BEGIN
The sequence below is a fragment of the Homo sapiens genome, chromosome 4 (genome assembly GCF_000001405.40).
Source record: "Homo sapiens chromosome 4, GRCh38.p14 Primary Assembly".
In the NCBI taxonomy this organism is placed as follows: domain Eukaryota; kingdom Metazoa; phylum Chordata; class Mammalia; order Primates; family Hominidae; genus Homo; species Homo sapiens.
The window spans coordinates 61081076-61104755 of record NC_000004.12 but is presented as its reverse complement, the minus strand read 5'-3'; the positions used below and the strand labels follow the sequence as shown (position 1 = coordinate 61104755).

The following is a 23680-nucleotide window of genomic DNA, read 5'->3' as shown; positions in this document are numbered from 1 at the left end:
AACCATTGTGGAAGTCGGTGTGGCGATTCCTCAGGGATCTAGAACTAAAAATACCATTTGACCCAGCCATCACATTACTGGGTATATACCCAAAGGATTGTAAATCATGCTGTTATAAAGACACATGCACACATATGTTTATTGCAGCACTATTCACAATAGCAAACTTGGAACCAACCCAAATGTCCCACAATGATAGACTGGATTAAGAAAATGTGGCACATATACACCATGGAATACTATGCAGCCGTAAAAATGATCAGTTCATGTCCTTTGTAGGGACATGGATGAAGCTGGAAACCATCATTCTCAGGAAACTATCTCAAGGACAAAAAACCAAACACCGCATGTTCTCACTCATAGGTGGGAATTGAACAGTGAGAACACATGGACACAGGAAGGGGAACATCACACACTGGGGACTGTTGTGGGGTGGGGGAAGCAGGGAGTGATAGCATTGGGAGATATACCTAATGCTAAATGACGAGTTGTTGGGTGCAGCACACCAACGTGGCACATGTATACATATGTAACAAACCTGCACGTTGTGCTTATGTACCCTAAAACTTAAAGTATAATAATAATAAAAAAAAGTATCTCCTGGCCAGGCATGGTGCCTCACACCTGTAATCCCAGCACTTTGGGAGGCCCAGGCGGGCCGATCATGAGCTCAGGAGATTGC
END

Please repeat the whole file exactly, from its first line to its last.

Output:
The sequence below is a fragment of the Homo sapiens genome, chromosome 4 (genome assembly GCF_000001405.40).
Source record: "Homo sapiens chromosome 4, GRCh38.p14 Primary Assembly".
In the NCBI taxonomy this organism is placed as follows: domain Eukaryota; kingdom Metazoa; phylum Chordata; class Mammalia; order Primates; family Hominidae; genus Homo; species Homo sapiens.
The window spans coordinates 61081076-61104755 of record NC_000004.12 but is presented as its reverse complement, the minus strand read 5'-3'; the positions used below and the strand labels follow the sequence as shown (position 1 = coordinate 61104755).

The following is a 23680-nucleotide window of genomic DNA, read 5'->3' as shown; positions in this document are numbered from 1 at the left end:
AACCATTGTGGAAGTCGGTGTGGCGATTCCTCAGGGATCTAGAACTAAAAATACCATTTGACCCAGCCATCACATTACTGGGTATATACCCAAAGGATTGTAAATCATGCTGTTATAAAGACACATGCACACATATGTTTATTGCAGCACTATTCACAATAGCAAACTTGGAACCAACCCAAATGTCCCACAATGATAGACTGGATTAAGAAAATGTGGCACATATACACCATGGAATACTATGCAGCCGTAAAAATGATCAGTTCATGTCCTTTGTAGGGACATGGATGAAGCTGGAAACCATCATTCTCAGGAAACTATCTCAAGGACAAAAAACCAAACACCGCATGTTCTCACTCATAGGTGGGAATTGAACAGTGAGAACACATGGACACAGGAAGGGGAACATCACACACTGGGGACTGTTGTGGGGTGGGGGAAGCAGGGAGTGATAGCATTGGGAGATATACCTAATGCTAAATGACGAGTTGTTGGGTGCAGCACACCAACGTGGCACATGTATACATATGTAACAAACCTGCACGTTGTGCTTATGTACCCTAAAACTTAAAGTATAATAATAATAAAAAAAAGTATCTCCTGGCCAGGCATGGTGCCTCACACCTGTAATCCCAGCACTTTGGGAGGCCCAGGCGGGCCGATCATGAGCTCAGGAGATTGC